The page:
The stimulus “Just sit upright” tends to trigger a stiffening reaction which, if practiced, becomes a habit that feels familiar and right. As we endeavor moment by moment to shed this habit and to transcend this feeling, the clarity of our consciousness of stimulus and response is greatly enhanced by freedom from ulterior motives or extraneous wishes.
Learning to Trust New Means
“In learning the Technique, the pupil must learn to stop doing, to leave himself in the hands of the teacher, neither tensing nor relaxing. Further, any emotional involve-ment in trying to learn what to do, or in what is going on, should be avoided. The best results are gained when a pupil can dissociate himself from what is happening, as if standing on one side watching someone else being taught.
“Alexander named the opposite of this kind of behavior ‘end-gaining,’ i.e. the desire to bring about the end in view however wrong the means might be. He demonstrated that the quality of means employed brings about the kind of end arrived at, and that poor means invariably bring about a mediocre end. He showed that if a new kind of result was wanted, a new set of means would have to be used.” – Patrick MacDonald, The Alexander Technique As I See It.
Learning to Let It Happen
“Non-doing is, above all, an attitude of mind. It’s a wish. It’s a decision to leave everything alone and see what goes on, see what happens. Your breathing and your circulation and your postural mechanisms are all working and taking over. The organism is functioning in its automatic way, and you are doing nothing.
“If you’re going to succeed in doing nothing, you must exercise control over your thinking processes. You must really wish to do nothing. If you’re thinking anxious, worried thoughts, if you’re thinking exciting thoughts that are irrelevant to the situation at hand, you stir up responses in your body that are not consistent with doing nothing. It’s not a matter of just not moving–that can lead to fixing or freezing–it’s a matter of really leaving yourself alone and letting everything just happen and take over.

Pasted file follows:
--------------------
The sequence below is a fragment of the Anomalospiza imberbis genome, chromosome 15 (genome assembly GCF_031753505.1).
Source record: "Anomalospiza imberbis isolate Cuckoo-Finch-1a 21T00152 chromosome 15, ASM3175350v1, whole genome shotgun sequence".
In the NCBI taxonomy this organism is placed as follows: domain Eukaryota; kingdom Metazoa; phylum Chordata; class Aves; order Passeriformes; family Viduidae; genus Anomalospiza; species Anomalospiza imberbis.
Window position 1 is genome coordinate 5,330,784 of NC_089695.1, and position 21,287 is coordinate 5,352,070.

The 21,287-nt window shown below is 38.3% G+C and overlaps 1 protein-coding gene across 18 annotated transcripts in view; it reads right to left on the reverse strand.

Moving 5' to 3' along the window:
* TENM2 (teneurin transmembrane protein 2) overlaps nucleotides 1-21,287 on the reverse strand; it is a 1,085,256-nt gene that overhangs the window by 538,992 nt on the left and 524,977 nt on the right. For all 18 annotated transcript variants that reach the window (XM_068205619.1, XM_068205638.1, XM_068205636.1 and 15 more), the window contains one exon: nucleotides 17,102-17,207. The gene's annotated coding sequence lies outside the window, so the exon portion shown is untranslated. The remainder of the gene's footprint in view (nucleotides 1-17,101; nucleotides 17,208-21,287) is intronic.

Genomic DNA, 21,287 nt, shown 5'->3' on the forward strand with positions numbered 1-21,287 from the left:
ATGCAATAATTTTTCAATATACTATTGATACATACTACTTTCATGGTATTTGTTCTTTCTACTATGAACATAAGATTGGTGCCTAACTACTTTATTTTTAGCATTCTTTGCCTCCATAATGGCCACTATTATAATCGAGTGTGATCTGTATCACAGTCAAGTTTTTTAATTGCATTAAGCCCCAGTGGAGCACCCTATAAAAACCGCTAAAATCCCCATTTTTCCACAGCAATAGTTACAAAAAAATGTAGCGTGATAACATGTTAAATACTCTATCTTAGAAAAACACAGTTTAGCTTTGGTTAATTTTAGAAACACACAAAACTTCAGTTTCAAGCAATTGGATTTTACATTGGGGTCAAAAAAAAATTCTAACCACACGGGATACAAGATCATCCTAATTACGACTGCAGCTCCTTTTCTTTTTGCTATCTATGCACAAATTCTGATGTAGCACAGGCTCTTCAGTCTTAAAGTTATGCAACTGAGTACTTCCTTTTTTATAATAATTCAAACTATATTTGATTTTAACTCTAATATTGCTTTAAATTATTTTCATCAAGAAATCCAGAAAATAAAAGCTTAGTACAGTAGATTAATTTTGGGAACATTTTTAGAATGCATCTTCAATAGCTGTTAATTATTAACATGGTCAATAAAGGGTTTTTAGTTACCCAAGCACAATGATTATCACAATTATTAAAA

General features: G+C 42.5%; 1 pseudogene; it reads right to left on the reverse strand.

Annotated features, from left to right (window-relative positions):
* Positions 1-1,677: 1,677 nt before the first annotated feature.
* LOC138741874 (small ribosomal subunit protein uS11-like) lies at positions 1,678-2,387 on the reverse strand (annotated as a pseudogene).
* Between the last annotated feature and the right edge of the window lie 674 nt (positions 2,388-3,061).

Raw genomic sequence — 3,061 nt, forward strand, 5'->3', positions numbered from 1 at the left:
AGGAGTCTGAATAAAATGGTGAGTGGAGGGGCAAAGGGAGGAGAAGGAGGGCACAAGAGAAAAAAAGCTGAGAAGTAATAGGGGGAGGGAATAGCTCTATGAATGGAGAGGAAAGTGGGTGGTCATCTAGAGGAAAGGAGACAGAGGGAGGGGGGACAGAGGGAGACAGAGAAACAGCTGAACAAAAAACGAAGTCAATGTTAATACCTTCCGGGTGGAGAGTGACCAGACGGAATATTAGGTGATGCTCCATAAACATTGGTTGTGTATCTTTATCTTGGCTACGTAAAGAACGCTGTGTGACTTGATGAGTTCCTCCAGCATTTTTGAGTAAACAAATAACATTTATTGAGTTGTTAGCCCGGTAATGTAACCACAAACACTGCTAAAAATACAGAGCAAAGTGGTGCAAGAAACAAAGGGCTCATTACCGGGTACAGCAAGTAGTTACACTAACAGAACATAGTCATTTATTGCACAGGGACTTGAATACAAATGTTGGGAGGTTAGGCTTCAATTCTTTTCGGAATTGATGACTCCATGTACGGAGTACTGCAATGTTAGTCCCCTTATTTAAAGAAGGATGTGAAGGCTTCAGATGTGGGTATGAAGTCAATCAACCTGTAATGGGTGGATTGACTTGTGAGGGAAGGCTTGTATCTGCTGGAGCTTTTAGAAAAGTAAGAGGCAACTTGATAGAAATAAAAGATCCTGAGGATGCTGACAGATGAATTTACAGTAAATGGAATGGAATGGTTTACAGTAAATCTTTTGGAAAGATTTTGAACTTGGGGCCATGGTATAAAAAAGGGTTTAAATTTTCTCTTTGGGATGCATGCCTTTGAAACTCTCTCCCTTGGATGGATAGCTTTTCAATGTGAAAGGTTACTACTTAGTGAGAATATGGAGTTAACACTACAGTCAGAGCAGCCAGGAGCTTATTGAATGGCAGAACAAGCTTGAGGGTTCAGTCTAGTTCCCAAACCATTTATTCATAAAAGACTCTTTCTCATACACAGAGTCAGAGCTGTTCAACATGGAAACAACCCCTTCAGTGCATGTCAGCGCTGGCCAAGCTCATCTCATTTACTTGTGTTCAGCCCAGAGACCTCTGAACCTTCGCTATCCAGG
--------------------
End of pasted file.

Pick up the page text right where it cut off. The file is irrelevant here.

“This is what we’re aiming at in an Alexander lesson, and if we’re wise, and we understand, it’s also what we aim at in our own practice of non-doing. It is something that requires practice. Like most other things in life, it isn’t some-thing that you can achieve by simply wishing to do so, by just thinking, ‘Well, I will now leave myself alone and not do anything.’ Unfortunately, it doesn’t work out like that. The whole process requires a lot of practice, and a lot of observation. Out of this process a tremendous lot of experience is to be gained…” — Walter Carrington, Thinking Aloud.
Mike Cross spent many years in Japan, devoting himself heavily to Zen sitting practice and working as a translator. For the first 12 years of his Zen practice, he concentrated on getting the spine to lengthen vertically. Since beginning Alexander work in 1994, he has gradually incorporated the direction for the back to widen, with quite unexpected results. He is co-translator of Master Dogen’s Shobogenzo, in four volumes available via Amazon. His website can be found at www.the-middle-way.com. His email address is CrossMA@compuserve.com.
Alexander’s books, the books by Patrick MacDonald and Walter Carrington, and a great many other books and videos on the Alexander Technique can be found at The Alexander Technique Bookstore (USA) in Association with Amazon.com or at The Alexander Technique Bookshop (UK) in Association with Amazon.co.uk.